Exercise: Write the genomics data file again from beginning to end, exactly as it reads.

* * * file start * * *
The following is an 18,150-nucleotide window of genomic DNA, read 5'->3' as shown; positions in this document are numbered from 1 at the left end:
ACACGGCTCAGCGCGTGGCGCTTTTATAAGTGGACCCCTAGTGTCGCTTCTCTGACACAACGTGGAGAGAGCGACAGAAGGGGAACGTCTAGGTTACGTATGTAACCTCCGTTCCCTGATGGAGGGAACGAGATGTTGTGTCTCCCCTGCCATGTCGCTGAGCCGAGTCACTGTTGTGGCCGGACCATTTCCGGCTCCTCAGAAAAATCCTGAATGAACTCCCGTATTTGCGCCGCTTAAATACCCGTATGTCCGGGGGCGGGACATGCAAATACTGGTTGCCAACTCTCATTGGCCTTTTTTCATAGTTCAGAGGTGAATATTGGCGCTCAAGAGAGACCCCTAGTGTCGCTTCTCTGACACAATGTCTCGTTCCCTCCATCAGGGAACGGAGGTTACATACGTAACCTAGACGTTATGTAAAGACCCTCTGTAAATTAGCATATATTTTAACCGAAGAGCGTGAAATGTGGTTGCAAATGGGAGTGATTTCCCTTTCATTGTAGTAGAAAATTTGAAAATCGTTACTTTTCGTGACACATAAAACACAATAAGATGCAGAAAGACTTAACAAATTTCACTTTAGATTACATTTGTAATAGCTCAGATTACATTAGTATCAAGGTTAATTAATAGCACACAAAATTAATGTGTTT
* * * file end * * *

The following is an 18,150-nucleotide window of genomic DNA, read 5'->3' as shown; positions in this document are numbered from 1 at the left end:
ACACGGCTCAGCGCGTGGCGCTTTTATAAGTGGACCCCTAGTGTCGCTTCTCTGACACAACGTGGAGAGAGCGACAGAAGGGGAACGTCTAGGTTACGTATGTAACCTCCGTTCCCTGATGGAGGGAACGAGATGTTGTGTCTCCCCTGCCATGTCGCTGAGCCGAGTCACTGTTGTGGCCGGACCATTTCCGGCTCCTCAGAAAAATCCTGAATGAACTCCCGTATTTGCGCCGCTTAAATACCCGTATGTCCGGGGGCGGGACATGCAAATACTGGTTGCCAACTCTCATTGGCCTTTTTTCATAGTTCAGAGGTGAATATTGGCGCTCAAGAGAGACCCCTAGTGTCGCTTCTCTGACACAATGTCTCGTTCCCTCCATCAGGGAACGGAGGTTACATACGTAACCTAGACGTTATGTAAAGACCCTCTGTAAATTAGCATATATTTTAACCGAAGAGCGTGAAATGTGGTTGCAAATGGGAGTGATTTCCCTTTCATTGTAGTAGAAAATTTGAAAATCGTTACTTTTCGTGACACATAAAACACAATAAGATGCAGAAAGACTTAACAAATTTCACTTTAGATTACATTTGTAATAGCTCAGATTACATTAGTATCAAGGTTAATTAATAGCACACAAAATTAATGTGTTT